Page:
| 'org.apache.hadoop.hive.serde2.columnar.ColumnarSerDe'  
    }  
    [ , DATA_COMPRESSION = 'org.apache.hadoop.io.compress.DefaultCodec' ]); 

With RCFile, we see two options:  SERDE_METHOD and DATA_COMPRESSION.  We can only use the default codec for data compression, so that’s not interesting.  As far as SERDE_METHOD goes, there are two.

Before I get into those, let’s talk about SerDes.  A SerDe is a Serializer/Deserializer.  It’s a way of telling the Hadoop how to read and write data.  You can write your own SerDe pretty easily, but there are a number of them freely available.  As far as RCFile goes, Polybase supports two:  LazyBinaryColumnar and Columnar.  LazyBinaryColumnar has been the default since 2013 and is probably going to be your preferred choice because it’s a little more CPU efficient.

Why Use This Format?

RCFile provides a performance improvement over a classic rowstore file format and is usually smaller in size (repeating blog post link here).

Why Not Use This Format?

ORC is way better.  If you’re going to use a Hive format, use ORC.  Speaking of which…

ORC

Optimized Row Columnar is a newer, more efficient row storage format and is strictly superior to RCFile, in that you get faster performance and smaller data sizes.  Christian Prokopp has a nice blog post on this format as well.  There is also an Apache project page for ORC if you want to dig into the details.

CREATE EXTERNAL FILE FORMAT file_format_name  
WITH (  
    FORMAT_TYPE = ORC  
     [ , DATA_COMPRESSION = {  
        'org.apache.hadoop.io.compress.SnappyCodec'  
      | 'org.apache.hadoop.io.compress.DefaultCodec'      }  
    ]);  

For ORC, we only have the DATA_COMPRESSION option, where we can use a default codec or the Snappy compression codec.  Back in 2014, it looks like Snappy was faster, but Zlib has caught up and Zstandard is up and coming.  Orthogonal to that, ORC performance itself has improved in several ways.

Why Use This Format?

This is a great format for aggregating data and for using Hive.  If you plan to read data from the Hive warehouse for your Polybase queries, then you should save the data in ORC format.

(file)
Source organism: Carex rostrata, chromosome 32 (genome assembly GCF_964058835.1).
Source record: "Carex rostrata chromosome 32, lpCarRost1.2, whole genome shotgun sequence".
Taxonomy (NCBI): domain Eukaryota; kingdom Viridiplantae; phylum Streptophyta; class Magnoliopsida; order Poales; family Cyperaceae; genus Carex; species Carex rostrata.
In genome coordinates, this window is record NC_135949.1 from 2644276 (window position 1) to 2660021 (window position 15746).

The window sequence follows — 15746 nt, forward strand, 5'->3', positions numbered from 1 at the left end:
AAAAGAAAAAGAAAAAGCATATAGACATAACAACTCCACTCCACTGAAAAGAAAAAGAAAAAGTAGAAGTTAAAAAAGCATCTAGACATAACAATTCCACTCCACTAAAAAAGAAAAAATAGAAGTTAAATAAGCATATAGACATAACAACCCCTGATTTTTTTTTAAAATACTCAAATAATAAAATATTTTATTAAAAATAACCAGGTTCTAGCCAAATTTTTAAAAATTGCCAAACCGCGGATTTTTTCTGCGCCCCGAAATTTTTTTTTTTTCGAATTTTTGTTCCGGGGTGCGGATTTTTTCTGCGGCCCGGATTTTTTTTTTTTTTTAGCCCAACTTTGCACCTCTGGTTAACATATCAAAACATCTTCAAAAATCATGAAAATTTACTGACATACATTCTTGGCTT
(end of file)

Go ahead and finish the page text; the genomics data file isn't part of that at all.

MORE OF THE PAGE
Why Not Use This Format?

There are a couple of reasons not to use this format.  First, there are times when columnar data storage is slower than row storage—think of cases in which you need to access lots of columns and the columnar data is almost entirely unrelated (so little to no no intra-column compression).  Second, if you do a lot more writing than reading, ORC is one of the slower file formats you could use.

Parquet

Parquet is another Apache project which offers a columnar data storage format.  Cloudera is a major backer of the Parquet format, whereas Hortonworks tends to prefer the ORC format.

CREATE EXTERNAL FILE FORMAT file_format_name  
WITH (  
    FORMAT_TYPE = PARQUET  
     [ , DATA_COMPRESSION = {  
        'org.apache.hadoop.io.compress.SnappyCodec'  
      | 'org.apache.hadoop.io.compress.GzipCodec'      }  
    ]);  

There are only two codecs available:  Snappy and GZip.  Snappy is the same as ORC’s Snappy, so it has the same pros and cons.

Why Use This Format?

Parquet works better for nested data, whereas ORC works better for flatter file formats.

Why Not Use This Format?

ORC can be more efficient in terms of size.  As far as performance goes, they seem to be pretty similar.

Avro?

 

There is one very popular format which won’t work with Polybase:  Avro.  Avro is a great format for serialization according to a schema and is available in binary or JSON encoding.  Unlike Parquet and ORC, Avro is row-based and so performs better for writes.

There is a Connect item to support Avro.  Please upvote.

Conclusion and Additional Reading

We’ve taken a look at the file formats available in Polybase.  For more details, Andrew Peterson has a good writeup regarding formats.

If you’re interested in more details on choosing file formats, Matthew Rathbone has a nice post.  I agree with his comment that if you’re new, just use delimited files.  Once you get a bit more experience under your belt, check out Stephen O’Sullivan’s StampedeCon 2015 presentation, which covers several formats and includes performance testing and Stephen’s and Silvia Oliveros’s great blog post on data formats.